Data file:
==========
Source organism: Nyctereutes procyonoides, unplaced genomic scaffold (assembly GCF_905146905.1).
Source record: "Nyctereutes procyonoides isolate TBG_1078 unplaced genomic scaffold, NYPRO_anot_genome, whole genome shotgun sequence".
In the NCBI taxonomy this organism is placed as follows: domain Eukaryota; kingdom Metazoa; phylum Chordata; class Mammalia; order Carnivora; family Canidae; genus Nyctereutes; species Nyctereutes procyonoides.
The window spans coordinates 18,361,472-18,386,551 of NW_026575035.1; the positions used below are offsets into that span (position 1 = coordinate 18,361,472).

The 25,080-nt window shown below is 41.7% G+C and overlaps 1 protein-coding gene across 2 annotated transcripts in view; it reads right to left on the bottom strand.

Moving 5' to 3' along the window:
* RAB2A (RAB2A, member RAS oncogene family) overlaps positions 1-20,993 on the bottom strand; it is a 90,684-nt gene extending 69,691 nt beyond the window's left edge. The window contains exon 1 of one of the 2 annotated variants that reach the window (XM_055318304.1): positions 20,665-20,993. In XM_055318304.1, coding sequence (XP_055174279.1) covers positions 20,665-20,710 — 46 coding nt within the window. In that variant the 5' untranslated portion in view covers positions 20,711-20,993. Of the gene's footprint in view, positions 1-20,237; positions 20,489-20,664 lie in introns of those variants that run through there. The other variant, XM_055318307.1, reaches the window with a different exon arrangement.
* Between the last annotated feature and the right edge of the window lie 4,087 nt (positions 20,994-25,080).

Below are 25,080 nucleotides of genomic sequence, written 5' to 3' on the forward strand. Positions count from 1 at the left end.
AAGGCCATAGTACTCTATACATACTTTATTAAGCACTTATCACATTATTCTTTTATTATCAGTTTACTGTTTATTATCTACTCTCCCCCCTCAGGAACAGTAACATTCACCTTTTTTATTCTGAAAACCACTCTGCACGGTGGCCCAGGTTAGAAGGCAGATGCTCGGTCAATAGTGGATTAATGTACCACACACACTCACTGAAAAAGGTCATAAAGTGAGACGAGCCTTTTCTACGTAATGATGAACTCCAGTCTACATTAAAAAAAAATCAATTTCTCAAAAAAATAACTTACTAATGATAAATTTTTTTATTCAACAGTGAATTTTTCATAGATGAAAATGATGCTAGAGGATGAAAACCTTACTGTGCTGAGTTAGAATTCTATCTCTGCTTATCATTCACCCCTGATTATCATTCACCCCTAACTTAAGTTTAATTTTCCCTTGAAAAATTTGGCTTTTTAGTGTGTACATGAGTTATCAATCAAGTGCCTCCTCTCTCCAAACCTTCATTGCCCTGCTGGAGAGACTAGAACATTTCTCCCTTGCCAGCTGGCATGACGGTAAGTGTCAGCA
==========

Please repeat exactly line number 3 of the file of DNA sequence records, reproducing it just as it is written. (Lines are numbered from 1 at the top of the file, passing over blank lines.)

In the NCBI taxonomy this organism is placed as follows: domain Eukaryota; kingdom Metazoa; phylum Chordata; class Mammalia; order Carnivora; family Canidae; genus Nyctereutes; species Nyctereutes procyonoides.